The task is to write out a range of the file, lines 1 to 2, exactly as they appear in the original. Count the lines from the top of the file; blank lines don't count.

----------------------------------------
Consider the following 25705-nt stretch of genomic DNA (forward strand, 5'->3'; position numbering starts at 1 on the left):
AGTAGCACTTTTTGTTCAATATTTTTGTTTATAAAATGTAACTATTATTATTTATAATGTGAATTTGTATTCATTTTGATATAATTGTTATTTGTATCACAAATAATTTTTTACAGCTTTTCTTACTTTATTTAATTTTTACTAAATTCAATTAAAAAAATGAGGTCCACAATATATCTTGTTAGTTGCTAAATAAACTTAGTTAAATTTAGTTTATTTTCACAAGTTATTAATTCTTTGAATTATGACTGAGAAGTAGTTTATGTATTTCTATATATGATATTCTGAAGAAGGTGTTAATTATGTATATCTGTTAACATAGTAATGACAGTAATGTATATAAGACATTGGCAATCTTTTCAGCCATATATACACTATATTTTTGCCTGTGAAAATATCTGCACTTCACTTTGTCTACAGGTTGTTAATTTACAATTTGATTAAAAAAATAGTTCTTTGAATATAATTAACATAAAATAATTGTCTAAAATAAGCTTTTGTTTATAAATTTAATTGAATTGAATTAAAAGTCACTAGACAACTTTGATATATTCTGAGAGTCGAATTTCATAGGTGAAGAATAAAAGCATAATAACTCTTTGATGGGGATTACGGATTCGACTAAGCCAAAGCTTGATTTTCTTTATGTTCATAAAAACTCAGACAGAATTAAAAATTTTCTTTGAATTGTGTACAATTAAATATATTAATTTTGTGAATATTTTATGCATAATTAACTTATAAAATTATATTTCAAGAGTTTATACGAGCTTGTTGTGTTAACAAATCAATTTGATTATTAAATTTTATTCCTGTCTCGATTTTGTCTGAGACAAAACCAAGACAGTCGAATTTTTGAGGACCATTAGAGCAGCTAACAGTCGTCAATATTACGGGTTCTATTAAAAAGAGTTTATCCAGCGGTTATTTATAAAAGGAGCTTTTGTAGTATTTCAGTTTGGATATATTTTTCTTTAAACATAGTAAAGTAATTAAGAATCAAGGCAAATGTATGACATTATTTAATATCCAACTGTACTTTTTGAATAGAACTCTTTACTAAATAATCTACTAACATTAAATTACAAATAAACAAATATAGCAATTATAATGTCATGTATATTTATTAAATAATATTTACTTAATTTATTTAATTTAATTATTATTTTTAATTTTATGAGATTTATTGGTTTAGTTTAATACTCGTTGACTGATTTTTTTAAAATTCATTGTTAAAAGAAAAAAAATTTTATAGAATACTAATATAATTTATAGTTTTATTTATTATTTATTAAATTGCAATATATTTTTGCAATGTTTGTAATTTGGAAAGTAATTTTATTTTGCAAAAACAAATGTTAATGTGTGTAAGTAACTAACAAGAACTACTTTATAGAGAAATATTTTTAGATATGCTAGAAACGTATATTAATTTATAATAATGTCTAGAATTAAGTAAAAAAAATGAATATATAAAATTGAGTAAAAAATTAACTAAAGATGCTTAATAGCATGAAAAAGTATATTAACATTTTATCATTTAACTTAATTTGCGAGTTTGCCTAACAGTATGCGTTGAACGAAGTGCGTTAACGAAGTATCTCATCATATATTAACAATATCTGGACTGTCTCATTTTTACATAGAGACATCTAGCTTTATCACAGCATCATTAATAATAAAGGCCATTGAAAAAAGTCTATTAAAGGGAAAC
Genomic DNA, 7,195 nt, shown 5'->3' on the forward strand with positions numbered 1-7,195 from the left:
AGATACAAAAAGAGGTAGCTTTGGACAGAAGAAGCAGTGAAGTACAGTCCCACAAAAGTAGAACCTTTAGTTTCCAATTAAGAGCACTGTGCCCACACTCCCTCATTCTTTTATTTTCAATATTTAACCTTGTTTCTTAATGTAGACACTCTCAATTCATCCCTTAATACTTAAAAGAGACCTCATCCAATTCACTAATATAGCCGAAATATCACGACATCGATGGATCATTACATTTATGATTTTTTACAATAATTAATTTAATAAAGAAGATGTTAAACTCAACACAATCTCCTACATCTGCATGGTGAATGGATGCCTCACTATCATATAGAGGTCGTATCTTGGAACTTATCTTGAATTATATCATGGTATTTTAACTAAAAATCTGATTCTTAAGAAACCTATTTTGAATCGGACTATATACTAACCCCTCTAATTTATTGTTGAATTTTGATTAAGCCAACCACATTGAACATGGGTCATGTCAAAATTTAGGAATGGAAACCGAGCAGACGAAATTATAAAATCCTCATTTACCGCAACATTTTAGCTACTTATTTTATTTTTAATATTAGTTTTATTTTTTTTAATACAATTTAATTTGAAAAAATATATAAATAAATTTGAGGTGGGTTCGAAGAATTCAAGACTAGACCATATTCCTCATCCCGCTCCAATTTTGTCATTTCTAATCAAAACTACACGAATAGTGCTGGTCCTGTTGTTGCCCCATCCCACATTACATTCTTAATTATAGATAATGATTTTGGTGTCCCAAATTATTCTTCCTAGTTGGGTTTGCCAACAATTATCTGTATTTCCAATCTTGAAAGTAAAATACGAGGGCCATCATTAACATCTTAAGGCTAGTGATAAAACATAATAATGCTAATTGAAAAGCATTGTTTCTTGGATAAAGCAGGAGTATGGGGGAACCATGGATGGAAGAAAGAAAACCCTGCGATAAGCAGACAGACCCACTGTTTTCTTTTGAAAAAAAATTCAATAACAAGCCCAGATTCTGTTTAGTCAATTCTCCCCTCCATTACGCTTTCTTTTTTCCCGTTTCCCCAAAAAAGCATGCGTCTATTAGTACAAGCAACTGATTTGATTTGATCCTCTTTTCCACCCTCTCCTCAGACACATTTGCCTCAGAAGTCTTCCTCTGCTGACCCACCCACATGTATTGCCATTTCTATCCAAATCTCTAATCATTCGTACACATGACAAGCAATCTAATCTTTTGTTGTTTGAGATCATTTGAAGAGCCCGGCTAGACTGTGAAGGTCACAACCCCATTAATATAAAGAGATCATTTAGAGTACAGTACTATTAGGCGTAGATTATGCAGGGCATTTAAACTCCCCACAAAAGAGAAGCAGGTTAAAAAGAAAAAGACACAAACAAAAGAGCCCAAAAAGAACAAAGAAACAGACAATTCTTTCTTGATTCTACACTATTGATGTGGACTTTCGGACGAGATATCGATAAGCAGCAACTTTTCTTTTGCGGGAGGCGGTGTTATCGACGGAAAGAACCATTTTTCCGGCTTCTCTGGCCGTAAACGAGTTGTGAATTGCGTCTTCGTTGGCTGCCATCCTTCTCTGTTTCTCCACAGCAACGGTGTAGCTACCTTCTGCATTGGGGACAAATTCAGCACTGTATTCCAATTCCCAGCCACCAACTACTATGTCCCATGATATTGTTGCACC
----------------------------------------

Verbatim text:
Consider the following 25705-nt stretch of genomic DNA (forward strand, 5'->3'; position numbering starts at 1 on the left):
AGTAGCACTTTTTGTTCAATATTTTTGTTTATAAAATGTAACTATTATTATTTATAATGTGAATTTGTATTCATTTTGATATAATTGTTATTTGTATCACAAATAATTTTTTACAGCTTTTCTTACTTTATTTAATTTTTACTAAATTCAATTAAAAAAATGAGGTCCACAATATATCTTGTTAGTTGCTAAATAAACTTAGTTAAATTTAGTTTATTTTCACAAGTTATTAATTCTTTGAATTATGACTGAGAAGTAGTTTATGTATTTCTATATATGATATTCTGAAGAAGGTGTTAATTATGTATATCTGTTAACATAGTAATGACAGTAATGTATATAAGACATTGGCAATCTTTTCAGCCATATATACACTATATTTTTGCCTGTGAAAATATCTGCACTTCACTTTGTCTACAGGTTGTTAATTTACAATTTGATTAAAAAAATAGTTCTTTGAATATAATTAACATAAAATAATTGTCTAAAATAAGCTTTTGTTTATAAATTTAATTGAATTGAATTAAAAGTCACTAGACAACTTTGATATATTCTGAGAGTCGAATTTCATAGGTGAAGAATAAAAGCATAATAACTCTTTGATGGGGATTACGGATTCGACTAAGCCAAAGCTTGATTTTCTTTATGTTCATAAAAACTCAGACAGAATTAAAAATTTTCTTTGAATTGTGTACAATTAAATATATTAATTTTGTGAATATTTTATGCATAATTAACTTATAAAATTATATTTCAAGAGTTTATACGAGCTTGTTGTGTTAACAAATCAATTTGATTATTAAATTTTATTCCTGTCTCGATTTTGTCTGAGACAAAACCAAGACAGTCGAATTTTTGAGGACCATTAGAGCAGCTAACAGTCGTCAATATTACGGGTTCTATTAAAAAGAGTTTATCCAGCGGTTATTTATAAAAGGAGCTTTTGTAGTATTTCAGTTTGGATATATTTTTCTTTAAACATAGTAAAGTAATTAAGAATCAAGGCAAATGTATGACATTATTTAATATCCAACTGTACTTTTTGAATAGAACTCTTTACTAAATAATCTACTAACATTAAATTACAAATAAACAAATATAGCAATTATAATGTCATGTATATTTATTAAATAATATTTACTTAATTTATTTAATTTAATTATTATTTTTAATTTTATGAGATTTATTGGTTTAGTTTAATACTCGTTGACTGATTTTTTTAAAATTCATTGTTAAAAGAAAAAAAATTTTATAGAATACTAATATAATTTATAGTTTTATTTATTATTTATTAAATTGCAATATATTTTTGCAATGTTTGTAATTTGGAAAGTAATTTTATTTTGCAAAAACAAATGTTAATGTGTGTAAGTAACTAACAAGAACTACTTTATAGAGAAATATTTTTAGATATGCTAGAAACGTATATTAATTTATAATAATGTCTAGAATTAAGTAAAAAAAATGAATATATAAAATTGAGTAAAAAATTAACTAAAGATGCTTAATAGCATGAAAAAGTATATTAACATTTTATCATTTAACTTAATTTGCGAGTTTGCCTAACAGTATGCGTTGAACGAAGTGCGTTAACGAAGTATCTCATCATATATTAACAATATCTGGACTGTCTCATTTTTACATAGAGACATCTAGCTTTATCACAGCATCATTAATAATAAAGGCCATTGAAAAAAGTCTATTAAAGGGAAAC